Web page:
February 28, 2011

The Poverty of DVD Yoga. ~ Colin Hall

Photo from the wonderful blog Latino Review

A DVD is a product, not a mode of instruction. Yoga is an initiatory tradition that requires a direct connection between guru (teacher) and shisya (student). The heavily mediated teacher-student relationship encouraged by Yoga DVDs is alienating for students, depleting for teachers, and is not useful in the cultivation of free-thinking and independent yoga practitioners.

There is a double-edged sword of DVD production that effectively undercuts the ability of a teacher to deliver effective yoga instruction. If a DVD yoga teacher gives plenty of instruction, modifications, and explanations of why students should do the things they are being asked to do, then the DVD will be become boring and repetitive after the student has watched it couple times. If the DVD yoga teacher forgoes the actual instruction and delivers a stripped down, platitudinous script devoid of any actual insight or explanatory power, then the DVD will become a best-selling contribution to the dumbing-down of yoga in North America.

Effective yoga instruction is characterized by three components:

Photo: Khatawat

1.      Intimacy: Yoga is more than a technique. It is a way of being. And that way of being can only be learned by being in proximity to it. You don’t learn yoga so much as you absorb it.

2.     Interactivity: Yoga requires feedback. As students of yoga, we cannot see ourselves clearly. Mirrors provide only a reflection. Only a teacher can see us as we are help us align with our true nature.

3.     Individuality: Yoga is adaptable in order to meet the needs of different people in different contexts.  Muscle-bound manual laborers in the Yukon perform postures differently, have different needs, and require different instructions than lithe ex-dancers in New York City.

Yoga DVDs fail in all three components. They are heavily mediated with an imitated intimacy that comes in the form of banal compliments to non-existent students (i.e. “That looks great!” or “keep up the good work!”). DVD-making yoga teachers often attempt at interactivity through the clever use of DVD menus, but this produces a fast-food inspired reproduction of interactivity in which the illusion of choice attempts to mask the soul-less nature of the medium.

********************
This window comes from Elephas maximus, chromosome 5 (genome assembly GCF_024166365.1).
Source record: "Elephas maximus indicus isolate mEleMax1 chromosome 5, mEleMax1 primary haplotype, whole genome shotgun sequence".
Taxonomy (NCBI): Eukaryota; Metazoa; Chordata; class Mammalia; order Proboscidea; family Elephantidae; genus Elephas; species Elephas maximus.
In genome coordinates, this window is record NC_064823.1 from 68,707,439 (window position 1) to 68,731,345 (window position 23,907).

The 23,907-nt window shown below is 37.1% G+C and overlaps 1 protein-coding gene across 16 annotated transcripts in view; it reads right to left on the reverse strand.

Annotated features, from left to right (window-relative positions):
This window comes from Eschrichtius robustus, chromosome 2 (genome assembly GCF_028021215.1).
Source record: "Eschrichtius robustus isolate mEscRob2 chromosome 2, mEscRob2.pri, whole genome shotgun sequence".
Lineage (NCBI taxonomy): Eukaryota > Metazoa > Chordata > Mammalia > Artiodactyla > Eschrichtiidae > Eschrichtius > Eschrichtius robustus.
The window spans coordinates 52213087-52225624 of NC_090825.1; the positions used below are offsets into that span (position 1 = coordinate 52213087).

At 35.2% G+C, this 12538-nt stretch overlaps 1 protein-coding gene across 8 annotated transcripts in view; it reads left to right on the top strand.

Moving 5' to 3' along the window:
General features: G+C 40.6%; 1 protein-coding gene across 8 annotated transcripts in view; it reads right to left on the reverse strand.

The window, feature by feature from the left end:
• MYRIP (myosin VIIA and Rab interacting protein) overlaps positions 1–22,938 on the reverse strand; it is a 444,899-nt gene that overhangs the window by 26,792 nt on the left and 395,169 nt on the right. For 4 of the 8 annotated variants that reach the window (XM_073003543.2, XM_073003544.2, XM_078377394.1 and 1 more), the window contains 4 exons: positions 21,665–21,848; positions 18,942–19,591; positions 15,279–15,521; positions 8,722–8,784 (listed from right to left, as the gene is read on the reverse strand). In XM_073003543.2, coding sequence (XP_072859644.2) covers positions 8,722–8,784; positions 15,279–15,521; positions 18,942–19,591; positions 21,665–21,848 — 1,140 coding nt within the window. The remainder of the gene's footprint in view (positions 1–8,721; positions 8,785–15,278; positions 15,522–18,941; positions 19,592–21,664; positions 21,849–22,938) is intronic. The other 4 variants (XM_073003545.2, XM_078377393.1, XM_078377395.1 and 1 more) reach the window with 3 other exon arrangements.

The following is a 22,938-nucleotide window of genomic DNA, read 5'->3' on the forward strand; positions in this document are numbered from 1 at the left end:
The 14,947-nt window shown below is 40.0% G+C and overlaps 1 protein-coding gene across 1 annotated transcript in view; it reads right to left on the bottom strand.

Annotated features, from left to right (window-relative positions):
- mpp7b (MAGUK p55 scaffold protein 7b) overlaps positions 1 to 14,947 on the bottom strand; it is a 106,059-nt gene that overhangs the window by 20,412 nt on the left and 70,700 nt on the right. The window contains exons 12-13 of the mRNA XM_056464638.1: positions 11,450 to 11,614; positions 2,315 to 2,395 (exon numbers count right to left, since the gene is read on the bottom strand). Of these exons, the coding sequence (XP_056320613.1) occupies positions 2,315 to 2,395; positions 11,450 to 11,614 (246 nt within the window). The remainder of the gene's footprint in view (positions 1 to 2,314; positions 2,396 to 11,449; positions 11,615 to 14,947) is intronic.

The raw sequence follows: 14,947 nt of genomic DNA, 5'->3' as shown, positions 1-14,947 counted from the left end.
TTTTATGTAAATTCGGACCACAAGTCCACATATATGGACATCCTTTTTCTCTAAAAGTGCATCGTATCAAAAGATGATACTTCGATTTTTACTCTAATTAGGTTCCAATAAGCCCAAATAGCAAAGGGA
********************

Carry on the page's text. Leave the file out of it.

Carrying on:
Yoga DVDs fail miserably at adapting yoga to meet the needs of real students.  More often than not these products offer the same tired sequences and cliché instructions with creative branding. Calling your DVD “Yoga for Energy,” “Yoga for Flexibility”, “Yoga for Claustrophobia”, or “Yoga Meltdown” (in the case of Jillian Michaels) does demonstrably change the fact that the product itself is nearly identical to every other yoga DVD on the market.  Same crap, different beach backdrop.

Yoga is taught and learned in relationships. Teacher-student, student-student, and teacher-teacher relationships are literally the vehicle through which yoga is transmitted from one generation to the next.

Photo: Zach Taylor

Because yoga is not simply a technique but also a way of being, one must be close proximity to that way of being in order to learn yoga. Yoga is absorbed from our environment as much as it is learned.  Like spending time with people who gossip constantly, eventually we will begin to gossip. Spend time with people who live in yoga, eventually we will begin to live in yoga. If we take the relationships out of yoga, we are left with a dead tradition. We are left with hollow technical ability masquerading as the stillness and clarity of yoga.

I am not opposed to products. I am making use of my computer as a write this essay. I am wearing clothes and will drive home from work today in a car. But we do not confuse a word processor with writing. We do not confuse clothing with warmth or vehicles with movement. And we should not confuse yoga products such as DVD with actual yoga instruction. The yoga DVD may play a role as a motivator if you have a hard time practicing at home, or as a source of inspiration if your teaching is getting a little dry and repetitive—but ultimately the yoga one encounters on DVDs is a yoga of poverty utterly bereft of the living experience of yoga necessary for actual yoga instruction.


Colin Hall runs a yoga studio in Regina, Saskatchewan with his wife Sarah Garden. He is the father of two beautiful little people, has a MA in religious studies focusing on the teacher-student relationship in hatha yoga traditions, and has always dreamed of being a stand-up comedian.

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